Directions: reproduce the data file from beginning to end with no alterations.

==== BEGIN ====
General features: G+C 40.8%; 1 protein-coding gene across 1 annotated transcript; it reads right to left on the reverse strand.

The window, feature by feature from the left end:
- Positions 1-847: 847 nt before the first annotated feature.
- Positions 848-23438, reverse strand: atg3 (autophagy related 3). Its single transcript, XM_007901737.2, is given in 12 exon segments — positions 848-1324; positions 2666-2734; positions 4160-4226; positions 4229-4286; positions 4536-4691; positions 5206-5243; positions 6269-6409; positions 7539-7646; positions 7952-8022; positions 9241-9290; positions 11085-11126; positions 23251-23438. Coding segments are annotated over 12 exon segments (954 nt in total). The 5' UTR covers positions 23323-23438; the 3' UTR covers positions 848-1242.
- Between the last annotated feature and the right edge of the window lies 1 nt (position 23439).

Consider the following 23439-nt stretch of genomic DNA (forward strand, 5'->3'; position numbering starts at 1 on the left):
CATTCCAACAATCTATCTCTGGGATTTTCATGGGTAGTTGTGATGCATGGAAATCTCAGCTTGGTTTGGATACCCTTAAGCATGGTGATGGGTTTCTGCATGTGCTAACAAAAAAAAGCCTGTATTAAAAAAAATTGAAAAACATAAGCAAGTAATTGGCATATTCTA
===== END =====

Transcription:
General features: G+C 40.8%; 1 protein-coding gene across 1 annotated transcript; it reads right to left on the reverse strand.

The window, feature by feature from the left end:
- Positions 1-847: 847 nt before the first annotated feature.
- Positions 848-23438, reverse strand: atg3 (autophagy related 3). Its single transcript, XM_007901737.2, is given in 12 exon segments — positions 848-1324; positions 2666-2734; positions 4160-4226; positions 4229-4286; positions 4536-4691; positions 5206-5243; positions 6269-6409; positions 7539-7646; positions 7952-8022; positions 9241-9290; positions 11085-11126; positions 23251-23438. Coding segments are annotated over 12 exon segments (954 nt in total). The 5' UTR covers positions 23323-23438; the 3' UTR covers positions 848-1242.
- Between the last annotated feature and the right edge of the window lies 1 nt (position 23439).

Consider the following 23439-nt stretch of genomic DNA (forward strand, 5'->3'; position numbering starts at 1 on the left):
CATTCCAACAATCTATCTCTGGGATTTTCATGGGTAGTTGTGATGCATGGAAATCTCAGCTTGGTTTGGATACCCTTAAGCATGGTGATGGGTTTCTGCATGTGCTAACAAAAAAAAGCCTGTATTAAAAAAAATTGAAAAACATAAGCAAGTAATTGGCATATTCTA